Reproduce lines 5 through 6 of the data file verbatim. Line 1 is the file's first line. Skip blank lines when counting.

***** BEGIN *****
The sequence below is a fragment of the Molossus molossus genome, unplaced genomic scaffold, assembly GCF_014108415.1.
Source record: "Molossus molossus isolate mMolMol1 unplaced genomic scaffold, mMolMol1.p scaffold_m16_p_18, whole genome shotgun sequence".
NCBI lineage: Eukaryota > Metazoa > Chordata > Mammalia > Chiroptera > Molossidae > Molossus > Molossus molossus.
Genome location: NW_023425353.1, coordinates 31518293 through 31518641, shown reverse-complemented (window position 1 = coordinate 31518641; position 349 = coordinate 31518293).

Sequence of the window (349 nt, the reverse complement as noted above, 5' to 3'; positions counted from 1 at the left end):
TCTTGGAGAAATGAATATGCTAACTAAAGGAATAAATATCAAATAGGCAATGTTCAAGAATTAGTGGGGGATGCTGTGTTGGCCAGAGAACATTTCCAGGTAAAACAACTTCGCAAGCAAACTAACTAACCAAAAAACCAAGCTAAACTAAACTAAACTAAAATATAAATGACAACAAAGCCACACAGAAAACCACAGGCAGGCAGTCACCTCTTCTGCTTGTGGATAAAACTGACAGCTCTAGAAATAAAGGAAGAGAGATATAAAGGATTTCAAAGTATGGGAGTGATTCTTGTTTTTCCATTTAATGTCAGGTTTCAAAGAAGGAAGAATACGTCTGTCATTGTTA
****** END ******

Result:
Sequence of the window (349 nt, the reverse complement as noted above, 5' to 3'; positions counted from 1 at the left end):
TCTTGGAGAAATGAATATGCTAACTAAAGGAATAAATATCAAATAGGCAATGTTCAAGAATTAGTGGGGGATGCTGTGTTGGCCAGAGAACATTTCCAGGTAAAACAACTTCGCAAGCAAACTAACTAACCAAAAAACCAAGCTAAACTAAACTAAACTAAAATATAAATGACAACAAAGCCACACAGAAAACCACAGGCAGGCAGTCACCTCTTCTGCTTGTGGATAAAACTGACAGCTCTAGAAATAAAGGAAGAGAGATATAAAGGATTTCAAAGTATGGGAGTGATTCTTGTTTTTCCATTTAATGTCAGGTTTCAAAGAAGGAAGAATACGTCTGTCATTGTTA